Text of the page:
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A Shantyman's Life A shanty lad, he leads a dreadful, dreary life, Though some call it free from care, ' When he swings on his axe from morning until night In the middle of the forest so drear. Transported I am from my own native land Near the banks of the old Delever, Where the wolves and the owls, with their terrifying growls, Disturb our nightly dreams. At two or three o'clock, there's our noisy, noisy cook As she shouts out bold, "Boys, it's day!" And broken slumbering the cold, frosty nights, The cold, wintry nights away. As soon as the daylight star does appear, To the wild woods, boys, we will go; We'll swing on our axe from morning until night For the forest to lay low. When springtime comes in, double hardship does begin, When the water is piercing cold; Our clothing are all wringing wet, Our hands scarce the pike poles could hold The rocks, breaks and jams give employment to all hands, Our well bounded rafts for to steer; And the rapids that we run to us are only fun In the middle of the forest so drear. Had we gin, wine or beer our spirits for to cheer While we to the shanty alone; Had we a glass of any shone, while lying here alone, We'd forget old Erin's isle. We'll enjoy one 'nother's hearts, till death does us part Should our riches be great or small; We'll enjoy one 'nother's hearts, till death does us part Should our riches be great or small. From Folk Songs of the Catskills, Cazden Haufrecht and Studer Collected from George Edwards. RG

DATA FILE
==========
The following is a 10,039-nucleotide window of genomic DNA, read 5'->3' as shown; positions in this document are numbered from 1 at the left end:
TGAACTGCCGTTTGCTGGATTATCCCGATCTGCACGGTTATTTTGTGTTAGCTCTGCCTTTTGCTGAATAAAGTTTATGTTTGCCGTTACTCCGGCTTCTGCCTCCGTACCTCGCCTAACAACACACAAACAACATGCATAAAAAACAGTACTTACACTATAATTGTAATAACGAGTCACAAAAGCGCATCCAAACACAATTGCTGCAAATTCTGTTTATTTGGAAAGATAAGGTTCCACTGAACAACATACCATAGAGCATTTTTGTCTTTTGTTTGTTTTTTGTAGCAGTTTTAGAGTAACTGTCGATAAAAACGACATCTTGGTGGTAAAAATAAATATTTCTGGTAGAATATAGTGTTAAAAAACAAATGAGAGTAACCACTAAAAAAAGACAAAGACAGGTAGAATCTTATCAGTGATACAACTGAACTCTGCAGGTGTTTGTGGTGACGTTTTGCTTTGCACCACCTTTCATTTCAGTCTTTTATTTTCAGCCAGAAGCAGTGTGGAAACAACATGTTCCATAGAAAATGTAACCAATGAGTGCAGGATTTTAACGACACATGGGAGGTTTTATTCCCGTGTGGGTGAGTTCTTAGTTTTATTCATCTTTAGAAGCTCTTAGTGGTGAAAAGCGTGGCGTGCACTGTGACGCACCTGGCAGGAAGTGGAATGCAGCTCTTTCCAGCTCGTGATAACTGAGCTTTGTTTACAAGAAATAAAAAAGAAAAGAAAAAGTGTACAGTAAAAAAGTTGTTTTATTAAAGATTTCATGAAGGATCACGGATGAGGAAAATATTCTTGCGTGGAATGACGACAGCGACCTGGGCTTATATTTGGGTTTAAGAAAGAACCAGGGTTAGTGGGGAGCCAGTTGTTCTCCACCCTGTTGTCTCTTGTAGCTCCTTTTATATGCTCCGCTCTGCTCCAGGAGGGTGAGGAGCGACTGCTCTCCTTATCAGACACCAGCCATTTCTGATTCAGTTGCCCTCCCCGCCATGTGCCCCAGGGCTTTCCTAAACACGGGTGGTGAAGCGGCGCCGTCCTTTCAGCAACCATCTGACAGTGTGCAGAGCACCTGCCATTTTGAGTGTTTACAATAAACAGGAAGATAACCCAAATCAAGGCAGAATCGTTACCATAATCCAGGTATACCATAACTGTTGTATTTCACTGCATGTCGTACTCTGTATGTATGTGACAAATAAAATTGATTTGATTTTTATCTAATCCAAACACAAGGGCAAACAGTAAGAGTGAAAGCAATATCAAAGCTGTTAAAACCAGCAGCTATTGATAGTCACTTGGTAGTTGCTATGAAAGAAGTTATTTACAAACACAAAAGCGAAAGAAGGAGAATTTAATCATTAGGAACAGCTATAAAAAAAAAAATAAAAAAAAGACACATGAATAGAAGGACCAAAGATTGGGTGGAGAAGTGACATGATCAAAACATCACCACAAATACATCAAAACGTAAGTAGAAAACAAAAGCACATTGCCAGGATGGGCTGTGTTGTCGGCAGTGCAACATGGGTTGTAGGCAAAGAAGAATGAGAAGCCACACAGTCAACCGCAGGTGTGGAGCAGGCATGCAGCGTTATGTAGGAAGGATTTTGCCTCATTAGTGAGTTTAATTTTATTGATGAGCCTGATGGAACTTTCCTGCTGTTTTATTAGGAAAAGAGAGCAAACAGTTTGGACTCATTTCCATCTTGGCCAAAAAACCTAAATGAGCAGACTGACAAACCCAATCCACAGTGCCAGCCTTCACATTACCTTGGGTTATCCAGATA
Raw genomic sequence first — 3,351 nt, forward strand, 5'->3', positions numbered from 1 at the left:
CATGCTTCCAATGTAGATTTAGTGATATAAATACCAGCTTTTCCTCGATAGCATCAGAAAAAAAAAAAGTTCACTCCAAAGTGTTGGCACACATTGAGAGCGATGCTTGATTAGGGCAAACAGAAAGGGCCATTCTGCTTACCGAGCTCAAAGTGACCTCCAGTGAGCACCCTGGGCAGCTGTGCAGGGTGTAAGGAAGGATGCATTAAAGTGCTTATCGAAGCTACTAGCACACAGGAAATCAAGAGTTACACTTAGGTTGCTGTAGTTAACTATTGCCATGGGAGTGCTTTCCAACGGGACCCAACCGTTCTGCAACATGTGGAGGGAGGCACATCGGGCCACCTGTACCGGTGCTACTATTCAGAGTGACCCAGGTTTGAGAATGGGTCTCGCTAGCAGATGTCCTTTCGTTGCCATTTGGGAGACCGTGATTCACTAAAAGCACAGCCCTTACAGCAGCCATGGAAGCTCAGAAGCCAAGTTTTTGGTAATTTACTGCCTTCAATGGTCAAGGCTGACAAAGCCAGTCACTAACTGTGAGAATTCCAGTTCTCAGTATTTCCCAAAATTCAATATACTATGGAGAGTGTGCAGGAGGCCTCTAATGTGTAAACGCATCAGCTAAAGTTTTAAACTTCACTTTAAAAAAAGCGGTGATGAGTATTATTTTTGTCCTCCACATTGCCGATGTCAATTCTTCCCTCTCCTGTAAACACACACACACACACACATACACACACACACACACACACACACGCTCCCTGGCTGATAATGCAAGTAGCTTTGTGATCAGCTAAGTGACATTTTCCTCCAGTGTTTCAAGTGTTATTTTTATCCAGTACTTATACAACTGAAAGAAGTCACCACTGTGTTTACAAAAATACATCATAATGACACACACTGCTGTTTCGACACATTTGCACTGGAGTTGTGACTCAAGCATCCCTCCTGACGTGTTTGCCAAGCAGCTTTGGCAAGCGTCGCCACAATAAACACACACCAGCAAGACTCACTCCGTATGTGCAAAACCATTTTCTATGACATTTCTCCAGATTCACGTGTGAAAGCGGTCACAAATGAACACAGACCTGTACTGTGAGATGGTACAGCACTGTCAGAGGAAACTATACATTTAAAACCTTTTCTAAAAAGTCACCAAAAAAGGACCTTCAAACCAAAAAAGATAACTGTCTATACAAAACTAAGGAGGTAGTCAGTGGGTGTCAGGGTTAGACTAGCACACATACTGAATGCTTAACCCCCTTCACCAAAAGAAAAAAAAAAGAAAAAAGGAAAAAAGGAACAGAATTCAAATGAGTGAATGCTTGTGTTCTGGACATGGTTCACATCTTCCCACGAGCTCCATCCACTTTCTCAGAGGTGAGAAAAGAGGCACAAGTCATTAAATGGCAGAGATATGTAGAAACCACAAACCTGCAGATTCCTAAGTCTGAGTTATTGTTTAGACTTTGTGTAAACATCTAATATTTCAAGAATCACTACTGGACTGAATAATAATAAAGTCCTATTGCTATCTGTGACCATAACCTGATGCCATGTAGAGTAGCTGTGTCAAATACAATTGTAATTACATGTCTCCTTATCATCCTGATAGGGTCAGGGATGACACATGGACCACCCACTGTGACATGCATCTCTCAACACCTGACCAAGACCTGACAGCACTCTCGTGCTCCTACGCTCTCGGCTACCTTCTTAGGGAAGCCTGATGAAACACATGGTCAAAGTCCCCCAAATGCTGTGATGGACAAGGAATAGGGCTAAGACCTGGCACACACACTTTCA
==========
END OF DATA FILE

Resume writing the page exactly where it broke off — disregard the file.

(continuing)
Thanks to Mudcat for the Digital Tradition!